The motion stipulated that removal would continue for benches deemed "unsafe or non-ADA compliant."

Benches placed along city streets -- both those located near Metro bus stops or otherwise -- have posed an issue for the city for two decades now, when in 1996 the city reached an agreement with advertisers Bench Billboard Co., stipulating that the firm can install and maintain as many as two benches per bus stop, with advertisements affixed to them.

Fast-forward 10 years, city leaders reversed the ordinance allowing Bench Billboard the use of benches in the right-of-way to advertise, a move that was later blocked by a federal judge on First Amendment grounds. After all, Bench Billboard -- not the city -- paid for, owned and maintained the benches at no cost to taxpayers.

But in 2009, City Council approved an ordinance banning all advertising on benches located on city sidewalks, even at bus shelters -- an ordinance still in place today. The logic: The benches used for advertising were aging, obtrusive to pedestrian traffic and visually unappealing in numerous neighborhoods.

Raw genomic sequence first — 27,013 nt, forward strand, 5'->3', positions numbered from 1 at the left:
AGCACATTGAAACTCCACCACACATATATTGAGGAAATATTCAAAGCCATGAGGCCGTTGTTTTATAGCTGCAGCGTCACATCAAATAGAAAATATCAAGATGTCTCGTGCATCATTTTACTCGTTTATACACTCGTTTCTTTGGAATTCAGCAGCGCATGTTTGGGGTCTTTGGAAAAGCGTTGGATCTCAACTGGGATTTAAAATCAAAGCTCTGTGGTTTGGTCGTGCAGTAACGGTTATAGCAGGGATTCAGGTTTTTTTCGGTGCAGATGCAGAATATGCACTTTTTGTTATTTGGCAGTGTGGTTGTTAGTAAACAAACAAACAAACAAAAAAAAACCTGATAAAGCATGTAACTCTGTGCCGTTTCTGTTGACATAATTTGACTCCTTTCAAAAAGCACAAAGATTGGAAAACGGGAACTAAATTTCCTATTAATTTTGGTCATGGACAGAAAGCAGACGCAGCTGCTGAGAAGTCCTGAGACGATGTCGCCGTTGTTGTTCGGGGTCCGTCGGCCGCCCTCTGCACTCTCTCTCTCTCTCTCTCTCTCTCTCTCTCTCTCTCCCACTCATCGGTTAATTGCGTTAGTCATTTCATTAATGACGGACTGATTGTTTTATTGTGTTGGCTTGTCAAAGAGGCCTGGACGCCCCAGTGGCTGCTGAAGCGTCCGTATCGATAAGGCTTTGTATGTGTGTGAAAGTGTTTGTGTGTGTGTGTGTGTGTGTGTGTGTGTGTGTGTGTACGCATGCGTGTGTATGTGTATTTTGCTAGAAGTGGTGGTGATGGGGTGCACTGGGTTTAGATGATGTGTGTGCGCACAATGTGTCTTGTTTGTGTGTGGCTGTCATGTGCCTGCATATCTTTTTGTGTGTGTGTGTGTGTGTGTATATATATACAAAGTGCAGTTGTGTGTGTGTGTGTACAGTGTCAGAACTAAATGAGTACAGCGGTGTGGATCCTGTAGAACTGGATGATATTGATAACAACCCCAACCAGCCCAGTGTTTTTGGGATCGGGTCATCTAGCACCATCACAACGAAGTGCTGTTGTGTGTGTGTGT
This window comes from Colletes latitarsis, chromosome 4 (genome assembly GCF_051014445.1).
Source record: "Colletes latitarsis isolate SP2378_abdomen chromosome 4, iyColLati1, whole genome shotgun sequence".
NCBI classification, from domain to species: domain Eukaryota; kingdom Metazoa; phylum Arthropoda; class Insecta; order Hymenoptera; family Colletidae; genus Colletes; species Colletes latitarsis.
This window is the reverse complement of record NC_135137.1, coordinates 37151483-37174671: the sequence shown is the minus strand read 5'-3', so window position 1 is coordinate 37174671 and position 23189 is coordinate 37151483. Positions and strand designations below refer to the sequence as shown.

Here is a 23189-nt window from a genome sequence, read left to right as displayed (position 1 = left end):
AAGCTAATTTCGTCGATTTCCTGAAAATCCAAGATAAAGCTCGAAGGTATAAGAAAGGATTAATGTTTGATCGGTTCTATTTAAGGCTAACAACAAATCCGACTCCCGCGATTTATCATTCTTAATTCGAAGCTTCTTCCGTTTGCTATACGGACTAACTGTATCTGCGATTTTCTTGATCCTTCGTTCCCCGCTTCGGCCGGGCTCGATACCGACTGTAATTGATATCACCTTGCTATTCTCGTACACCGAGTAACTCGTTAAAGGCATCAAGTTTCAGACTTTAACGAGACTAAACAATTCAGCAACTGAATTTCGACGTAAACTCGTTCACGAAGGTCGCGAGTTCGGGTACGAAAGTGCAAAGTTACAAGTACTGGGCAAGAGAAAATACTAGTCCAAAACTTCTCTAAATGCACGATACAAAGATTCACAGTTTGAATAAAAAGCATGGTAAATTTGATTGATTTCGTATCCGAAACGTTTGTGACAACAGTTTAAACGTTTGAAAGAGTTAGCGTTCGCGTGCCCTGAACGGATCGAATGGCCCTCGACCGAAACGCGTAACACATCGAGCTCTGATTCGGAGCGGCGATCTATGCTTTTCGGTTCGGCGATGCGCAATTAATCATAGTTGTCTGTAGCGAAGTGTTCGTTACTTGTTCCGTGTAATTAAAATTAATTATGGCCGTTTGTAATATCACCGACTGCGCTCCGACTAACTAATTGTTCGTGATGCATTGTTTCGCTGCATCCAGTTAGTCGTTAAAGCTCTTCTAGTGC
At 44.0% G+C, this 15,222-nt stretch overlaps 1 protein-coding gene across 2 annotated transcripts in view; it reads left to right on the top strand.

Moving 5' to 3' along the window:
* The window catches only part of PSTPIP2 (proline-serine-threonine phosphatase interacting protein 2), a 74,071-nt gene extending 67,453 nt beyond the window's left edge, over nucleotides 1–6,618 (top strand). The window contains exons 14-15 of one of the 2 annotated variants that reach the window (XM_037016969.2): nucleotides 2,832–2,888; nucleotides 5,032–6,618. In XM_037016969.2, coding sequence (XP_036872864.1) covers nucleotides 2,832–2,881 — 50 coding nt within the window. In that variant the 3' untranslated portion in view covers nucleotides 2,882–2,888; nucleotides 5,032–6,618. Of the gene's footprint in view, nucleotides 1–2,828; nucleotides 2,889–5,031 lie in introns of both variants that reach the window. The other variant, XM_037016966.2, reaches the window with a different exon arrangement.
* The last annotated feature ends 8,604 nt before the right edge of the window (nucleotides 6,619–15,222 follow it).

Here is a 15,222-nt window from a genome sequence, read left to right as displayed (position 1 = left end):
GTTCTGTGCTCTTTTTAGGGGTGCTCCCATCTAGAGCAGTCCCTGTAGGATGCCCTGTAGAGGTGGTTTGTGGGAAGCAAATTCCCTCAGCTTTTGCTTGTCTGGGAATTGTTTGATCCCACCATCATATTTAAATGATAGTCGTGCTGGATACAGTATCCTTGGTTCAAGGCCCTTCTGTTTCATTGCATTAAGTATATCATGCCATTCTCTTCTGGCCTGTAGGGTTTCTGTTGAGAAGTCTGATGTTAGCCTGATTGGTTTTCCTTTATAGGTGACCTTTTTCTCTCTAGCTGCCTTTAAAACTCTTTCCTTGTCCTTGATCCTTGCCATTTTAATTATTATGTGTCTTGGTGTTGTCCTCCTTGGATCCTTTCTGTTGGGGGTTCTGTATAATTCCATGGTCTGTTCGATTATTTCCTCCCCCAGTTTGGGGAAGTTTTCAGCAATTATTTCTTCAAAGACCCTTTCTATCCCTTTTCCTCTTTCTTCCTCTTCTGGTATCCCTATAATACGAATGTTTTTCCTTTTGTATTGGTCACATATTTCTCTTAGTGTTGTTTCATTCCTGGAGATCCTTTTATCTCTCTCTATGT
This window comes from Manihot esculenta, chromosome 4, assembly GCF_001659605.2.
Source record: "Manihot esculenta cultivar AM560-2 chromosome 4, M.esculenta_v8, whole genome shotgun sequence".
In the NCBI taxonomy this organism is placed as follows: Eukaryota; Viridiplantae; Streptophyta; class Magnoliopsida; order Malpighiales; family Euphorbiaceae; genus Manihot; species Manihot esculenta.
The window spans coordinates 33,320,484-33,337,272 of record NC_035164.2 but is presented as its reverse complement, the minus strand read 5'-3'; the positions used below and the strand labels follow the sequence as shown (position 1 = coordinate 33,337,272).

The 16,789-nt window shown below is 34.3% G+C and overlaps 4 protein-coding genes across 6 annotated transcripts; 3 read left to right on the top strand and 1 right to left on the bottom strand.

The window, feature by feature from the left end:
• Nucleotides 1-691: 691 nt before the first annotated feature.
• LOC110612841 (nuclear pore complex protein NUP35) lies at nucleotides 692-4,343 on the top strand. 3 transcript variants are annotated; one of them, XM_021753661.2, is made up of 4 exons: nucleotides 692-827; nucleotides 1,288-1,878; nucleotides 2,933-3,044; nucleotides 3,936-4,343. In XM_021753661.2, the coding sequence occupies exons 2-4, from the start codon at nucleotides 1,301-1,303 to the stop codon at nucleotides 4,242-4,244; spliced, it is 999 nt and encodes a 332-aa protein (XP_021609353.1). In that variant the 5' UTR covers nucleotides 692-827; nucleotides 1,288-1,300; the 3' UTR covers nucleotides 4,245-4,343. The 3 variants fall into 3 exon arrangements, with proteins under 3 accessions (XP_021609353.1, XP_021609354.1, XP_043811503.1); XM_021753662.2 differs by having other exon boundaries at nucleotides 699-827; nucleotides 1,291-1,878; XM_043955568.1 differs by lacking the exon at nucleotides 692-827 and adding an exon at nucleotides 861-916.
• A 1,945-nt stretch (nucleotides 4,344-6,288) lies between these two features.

Enforcement began in 2013, when the city's Department of Transportation and Engineering began citing what were now illegal benches. Fifty-five benches in Westwood were among the first batch removed, according to an Oct. 18 memo from City Manager Harry Black. After the city removed eight more in Pleasant Ridge two years later -- and following a failed Bench Billboard lawsuit against the city -- the advertising firm voluntarily began removing benches from Westwood. DOTE also removed benches from Camp Washington, Mount Lookout and Clifton Heights in 2015 and 2016.

To date, 68 benches have been removed, in response to what Black called "persistent community-driven complaints," adding that "the majority of these benches were no longer usable." That's less than 10 percent of the total city benches, Black said.

Ads back on board for transit

And such was the landscape for Cincinnati's aging stock of benches, until April 2016, when council approved an ordinance that revised the city's municipal code, allowing for advertising on benches and shelters along Cincinnati Metro's bus routes and the Cincinnati streetcar route (a move that opened up new revenue streams for the controversial transit project).

Thus began the still in-progress discussion among lawmakers over how best to go about re-introducing advertising to transit benches all while managing bench removal and exploring how best to implement their replacements.

In other words, every moving part imaginable.